Atomic Work History
At only 19 years old, Brian accepted his first position of what would become a 45-year-long career in the atomic industry. Over those four and a half decades, Brian worked at two sites, Y-12 and K-25, where he climbed the industrial hierarchy and eventually retired in 2012 as a Facilities Manager, at the Y-12 National Security Complex.
During his first five years at Y-12, Brian worked as a Machinist until he accepted a position at the nearby K-25 Gaseous Diffusion Plant as a pipefitter. It was at K-25 that Brian enjoyed the next 13 years of what would become the most memorable part of his time in the atomic industry. Brian recalls, “My favorite memory was when I was a Pipefitter and a Welder. Myself and five other guys built an oil decontamination facility out of recycled and scrap materials found on the plant. We didn’t have any budget, but after a few weeks working on it, we had a successful system.”
After 13 years working at K-25, the plant was nearing closure, so Brian went back to Y-12 and continued the next three years in his career as Pipefitter until he was promoted to a Supervisor, then a Safety Engineer, then Federal Compliance Trainer, and eventually retiring as a Facilities Manager where he managed 1,600,000 square feet of the plant’s grounds.
When asked about workplace exposure, Brian mentions, “Most people knew the dangers, but everyone enjoyed their job so much that no one cared.” Around 1998, Brian began to experience extreme hearing loss, his first symptom of the repercussions of working in the atomic industry. Years later, he began to feel severe burning in his feet, which ultimately led to his Neuropathy diagnosis in 2002.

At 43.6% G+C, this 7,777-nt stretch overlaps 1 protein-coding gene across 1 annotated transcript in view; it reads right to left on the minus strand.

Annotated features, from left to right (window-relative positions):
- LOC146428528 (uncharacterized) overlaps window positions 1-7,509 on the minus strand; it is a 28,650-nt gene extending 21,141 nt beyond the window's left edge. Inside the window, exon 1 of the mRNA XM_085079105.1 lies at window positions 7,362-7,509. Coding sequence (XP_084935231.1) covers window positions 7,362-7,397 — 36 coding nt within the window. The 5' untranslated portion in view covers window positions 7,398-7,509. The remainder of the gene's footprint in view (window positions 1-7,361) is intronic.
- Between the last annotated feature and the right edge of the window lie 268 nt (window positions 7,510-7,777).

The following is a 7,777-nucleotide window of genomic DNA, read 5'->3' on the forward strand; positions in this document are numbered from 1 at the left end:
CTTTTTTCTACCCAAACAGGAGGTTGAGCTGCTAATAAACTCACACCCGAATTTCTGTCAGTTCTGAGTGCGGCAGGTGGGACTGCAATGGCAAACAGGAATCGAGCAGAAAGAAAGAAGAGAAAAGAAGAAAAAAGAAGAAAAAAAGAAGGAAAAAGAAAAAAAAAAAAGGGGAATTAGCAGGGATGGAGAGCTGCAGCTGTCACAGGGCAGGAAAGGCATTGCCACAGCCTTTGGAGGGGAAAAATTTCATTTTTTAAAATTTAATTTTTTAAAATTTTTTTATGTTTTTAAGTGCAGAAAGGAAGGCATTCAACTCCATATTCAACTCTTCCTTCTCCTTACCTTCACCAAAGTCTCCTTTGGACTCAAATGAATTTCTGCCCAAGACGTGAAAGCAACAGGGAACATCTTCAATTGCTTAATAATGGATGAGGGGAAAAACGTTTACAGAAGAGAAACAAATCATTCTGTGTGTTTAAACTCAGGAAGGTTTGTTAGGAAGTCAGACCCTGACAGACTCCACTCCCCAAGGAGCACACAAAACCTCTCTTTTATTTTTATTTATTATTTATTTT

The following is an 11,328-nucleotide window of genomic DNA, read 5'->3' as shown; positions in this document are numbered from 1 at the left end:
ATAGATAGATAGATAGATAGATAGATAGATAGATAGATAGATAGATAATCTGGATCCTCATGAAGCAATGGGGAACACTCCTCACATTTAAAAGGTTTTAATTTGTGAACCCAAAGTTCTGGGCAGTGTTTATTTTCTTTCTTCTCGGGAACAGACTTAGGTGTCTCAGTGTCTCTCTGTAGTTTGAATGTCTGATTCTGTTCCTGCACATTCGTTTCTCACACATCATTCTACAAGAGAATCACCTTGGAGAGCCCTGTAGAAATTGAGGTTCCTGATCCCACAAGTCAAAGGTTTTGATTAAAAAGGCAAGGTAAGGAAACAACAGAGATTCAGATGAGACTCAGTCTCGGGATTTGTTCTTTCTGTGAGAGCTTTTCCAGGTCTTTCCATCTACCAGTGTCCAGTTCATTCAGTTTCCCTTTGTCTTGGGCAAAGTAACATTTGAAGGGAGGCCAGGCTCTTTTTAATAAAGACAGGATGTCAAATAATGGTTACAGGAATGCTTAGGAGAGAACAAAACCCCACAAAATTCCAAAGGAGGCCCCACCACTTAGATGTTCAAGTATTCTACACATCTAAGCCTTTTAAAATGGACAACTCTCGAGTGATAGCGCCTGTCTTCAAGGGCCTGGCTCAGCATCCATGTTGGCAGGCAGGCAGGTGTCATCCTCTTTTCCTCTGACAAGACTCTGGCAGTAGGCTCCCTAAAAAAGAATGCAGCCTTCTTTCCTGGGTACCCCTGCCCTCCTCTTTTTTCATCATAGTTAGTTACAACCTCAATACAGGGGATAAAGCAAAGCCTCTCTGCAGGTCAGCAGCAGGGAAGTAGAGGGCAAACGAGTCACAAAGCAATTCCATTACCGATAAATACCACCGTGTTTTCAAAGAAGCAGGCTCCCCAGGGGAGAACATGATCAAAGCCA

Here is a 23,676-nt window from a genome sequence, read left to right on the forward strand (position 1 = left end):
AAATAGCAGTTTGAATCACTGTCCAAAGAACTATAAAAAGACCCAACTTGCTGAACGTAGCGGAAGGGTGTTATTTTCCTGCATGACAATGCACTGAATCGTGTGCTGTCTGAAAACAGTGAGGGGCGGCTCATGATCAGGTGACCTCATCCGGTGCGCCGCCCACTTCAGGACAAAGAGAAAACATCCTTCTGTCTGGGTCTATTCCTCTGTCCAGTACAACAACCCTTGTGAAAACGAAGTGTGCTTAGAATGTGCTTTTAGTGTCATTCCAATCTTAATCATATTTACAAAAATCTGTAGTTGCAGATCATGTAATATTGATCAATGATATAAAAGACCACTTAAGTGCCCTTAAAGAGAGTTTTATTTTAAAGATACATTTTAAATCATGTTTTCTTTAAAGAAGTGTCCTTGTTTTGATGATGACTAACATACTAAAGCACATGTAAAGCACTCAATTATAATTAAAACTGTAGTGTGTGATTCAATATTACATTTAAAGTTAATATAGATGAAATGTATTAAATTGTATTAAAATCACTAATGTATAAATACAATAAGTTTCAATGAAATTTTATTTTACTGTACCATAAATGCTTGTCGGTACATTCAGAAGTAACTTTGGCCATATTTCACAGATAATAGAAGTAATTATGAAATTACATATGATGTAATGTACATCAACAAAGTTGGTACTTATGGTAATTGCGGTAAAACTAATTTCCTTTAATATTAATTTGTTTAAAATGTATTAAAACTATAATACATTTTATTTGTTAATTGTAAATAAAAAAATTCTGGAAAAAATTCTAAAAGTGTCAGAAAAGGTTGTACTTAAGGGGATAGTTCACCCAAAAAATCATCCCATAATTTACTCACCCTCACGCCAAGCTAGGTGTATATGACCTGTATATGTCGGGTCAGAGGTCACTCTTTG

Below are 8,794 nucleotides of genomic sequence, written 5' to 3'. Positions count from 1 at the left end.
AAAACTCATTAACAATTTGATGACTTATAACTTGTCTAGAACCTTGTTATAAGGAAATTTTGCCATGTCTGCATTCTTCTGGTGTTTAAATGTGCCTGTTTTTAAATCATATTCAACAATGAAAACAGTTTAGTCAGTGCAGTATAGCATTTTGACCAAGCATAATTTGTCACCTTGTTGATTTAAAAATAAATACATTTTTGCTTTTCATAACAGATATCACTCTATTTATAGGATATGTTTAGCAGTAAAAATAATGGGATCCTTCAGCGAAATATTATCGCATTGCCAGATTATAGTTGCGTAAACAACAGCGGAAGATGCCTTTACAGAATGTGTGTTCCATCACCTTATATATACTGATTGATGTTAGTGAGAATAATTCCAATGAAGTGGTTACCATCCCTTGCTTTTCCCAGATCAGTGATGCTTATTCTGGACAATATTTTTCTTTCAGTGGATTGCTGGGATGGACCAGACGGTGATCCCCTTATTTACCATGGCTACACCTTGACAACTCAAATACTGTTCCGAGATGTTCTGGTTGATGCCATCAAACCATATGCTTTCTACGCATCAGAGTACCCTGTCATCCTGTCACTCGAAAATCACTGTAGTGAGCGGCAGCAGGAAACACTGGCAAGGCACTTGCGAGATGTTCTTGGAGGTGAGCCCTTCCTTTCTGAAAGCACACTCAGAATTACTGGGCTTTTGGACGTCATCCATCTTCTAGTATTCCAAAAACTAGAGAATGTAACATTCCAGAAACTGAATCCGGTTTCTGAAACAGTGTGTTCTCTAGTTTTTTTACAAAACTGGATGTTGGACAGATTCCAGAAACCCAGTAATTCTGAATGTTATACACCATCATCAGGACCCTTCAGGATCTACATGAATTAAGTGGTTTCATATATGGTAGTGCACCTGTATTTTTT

Connecting with Nuclear Care Partners
In remembering when Devin, Nuclear Care Partners’ Tennessee Administrator, reached out to Brian about his benefits, Brian let out a chuckle, “I was so tired of insurance companies calling and ruining my day I would play a little prank to get them to stop calling. But once Devin explained who he was and the mission of Nuclear Care Partners I was very interested!” Brian was relieved to longer be working directly with the Department of Labor, and since he had already received his white card, the transition to becoming a patient with Nuclear Care Partners was seamless.
In gratitude for the positive impact the team has had on his health and his life, Brian mentions, “I’ve referred over 25 of my former colleagues to Nuclear Care Partners and after they get connected they always call me back and tell me they’ve had great results!”
Today, Brian continues to call Oak Ridge home where he enjoys rides on his motorcycle, camping, spending time with family, and indulging in his family’s beloved traditional southern cuisine.
To read the full article, check out our Fall 2022 Atomic Health News edition.